Subscribe

Petaluma Creamery, a Sonoma County landmark, confronts uncertain future

City leaders have ordered the Petaluma Creamery to draw down its operations after the flagship dairy business failed to pay more than $1.8 million in fines and fees accumulated in the past several years.

Facing an ultimatum this week, creamery representatives raced to submit cashier’s checks totaling $1.2 million, but with hundreds of thousands of dollars outstanding, officials have moved to shut off access to the city’s wastewater infrastructure and place liens on the property.

In a letter submitted late Tuesday, City Manager Peggy Flynn advised the company that it would have until March 12 to wind down operations before it would no longer be allowed to dispose of wastewater with the city.

The move could shutter the 110-year-old creamery, which employs 56 workers at its five-acre campus just west of downtown Petaluma, where it provides milk processing services for local dairies.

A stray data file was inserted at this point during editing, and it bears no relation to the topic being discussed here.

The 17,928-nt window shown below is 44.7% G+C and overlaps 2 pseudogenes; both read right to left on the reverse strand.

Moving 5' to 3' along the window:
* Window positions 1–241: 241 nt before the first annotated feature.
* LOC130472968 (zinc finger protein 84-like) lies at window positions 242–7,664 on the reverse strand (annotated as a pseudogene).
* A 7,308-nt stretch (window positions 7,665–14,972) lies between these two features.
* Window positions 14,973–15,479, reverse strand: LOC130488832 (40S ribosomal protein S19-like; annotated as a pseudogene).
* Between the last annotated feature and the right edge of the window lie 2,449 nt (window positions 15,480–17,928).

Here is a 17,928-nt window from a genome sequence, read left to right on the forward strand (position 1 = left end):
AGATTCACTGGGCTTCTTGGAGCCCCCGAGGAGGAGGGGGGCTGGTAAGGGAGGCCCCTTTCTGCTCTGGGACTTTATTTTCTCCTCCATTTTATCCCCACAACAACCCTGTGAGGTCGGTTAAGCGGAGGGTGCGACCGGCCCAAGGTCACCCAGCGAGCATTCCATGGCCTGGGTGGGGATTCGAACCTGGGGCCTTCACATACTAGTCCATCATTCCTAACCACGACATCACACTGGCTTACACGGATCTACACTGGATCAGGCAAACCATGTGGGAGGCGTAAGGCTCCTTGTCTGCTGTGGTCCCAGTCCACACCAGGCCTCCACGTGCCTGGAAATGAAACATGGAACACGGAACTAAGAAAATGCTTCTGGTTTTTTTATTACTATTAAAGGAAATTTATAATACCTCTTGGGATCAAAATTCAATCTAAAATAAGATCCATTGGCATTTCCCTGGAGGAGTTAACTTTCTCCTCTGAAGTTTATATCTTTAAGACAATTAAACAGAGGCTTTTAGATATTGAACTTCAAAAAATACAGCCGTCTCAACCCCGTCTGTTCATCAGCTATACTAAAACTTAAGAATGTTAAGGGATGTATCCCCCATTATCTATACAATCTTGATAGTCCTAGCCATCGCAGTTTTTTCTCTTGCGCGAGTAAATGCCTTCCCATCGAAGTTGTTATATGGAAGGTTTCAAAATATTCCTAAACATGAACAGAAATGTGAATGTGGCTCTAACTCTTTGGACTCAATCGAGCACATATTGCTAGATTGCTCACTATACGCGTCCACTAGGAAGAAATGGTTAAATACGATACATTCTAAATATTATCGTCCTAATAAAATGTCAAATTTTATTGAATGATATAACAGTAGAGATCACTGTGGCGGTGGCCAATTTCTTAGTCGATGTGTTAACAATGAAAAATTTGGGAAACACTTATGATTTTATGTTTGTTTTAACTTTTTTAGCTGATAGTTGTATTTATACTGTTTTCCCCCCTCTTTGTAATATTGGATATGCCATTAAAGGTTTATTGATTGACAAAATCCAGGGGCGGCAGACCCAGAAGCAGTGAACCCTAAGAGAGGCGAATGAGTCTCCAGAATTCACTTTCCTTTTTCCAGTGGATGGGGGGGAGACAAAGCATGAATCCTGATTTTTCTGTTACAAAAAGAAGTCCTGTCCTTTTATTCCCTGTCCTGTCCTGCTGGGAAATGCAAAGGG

Officials with the city did provide a path forward, however, offering to allow the facility to continue to operate under strict conditions, including compliance with wastewater discharge rules and building safety requirements the creamery has long flouted, as well as an agreement to pay the remaining $600,000-plus it owes.

“The creamery’s decade-long avoidance of regulatory compliance has come to an end,” Flynn said in a statement submitted to the Argus-Courier. “We have provided them a path to avoid business interruption, while ensuring full compliance for environmental protection and public safety. We will continue to work with them to achieve that result. The creamery’s destiny is in the creamery’s hands.

Larry Peter, the local dairy farmer who has owned the Petaluma Creamery since 2004, declined an interview request at the creamery this week. A lawyer for the business also declined to comment when reached by phone Monday. Previous attempts to reach Peter through the creamery or the Washoe House, the historic roadhouse he bought in 2015, were unsuccessful.

On Tuesday morning, the Petaluma Creamery’s westside campus was placid, its charming neighborhood environs along Western Avenue belying the local institution’s financial turmoil.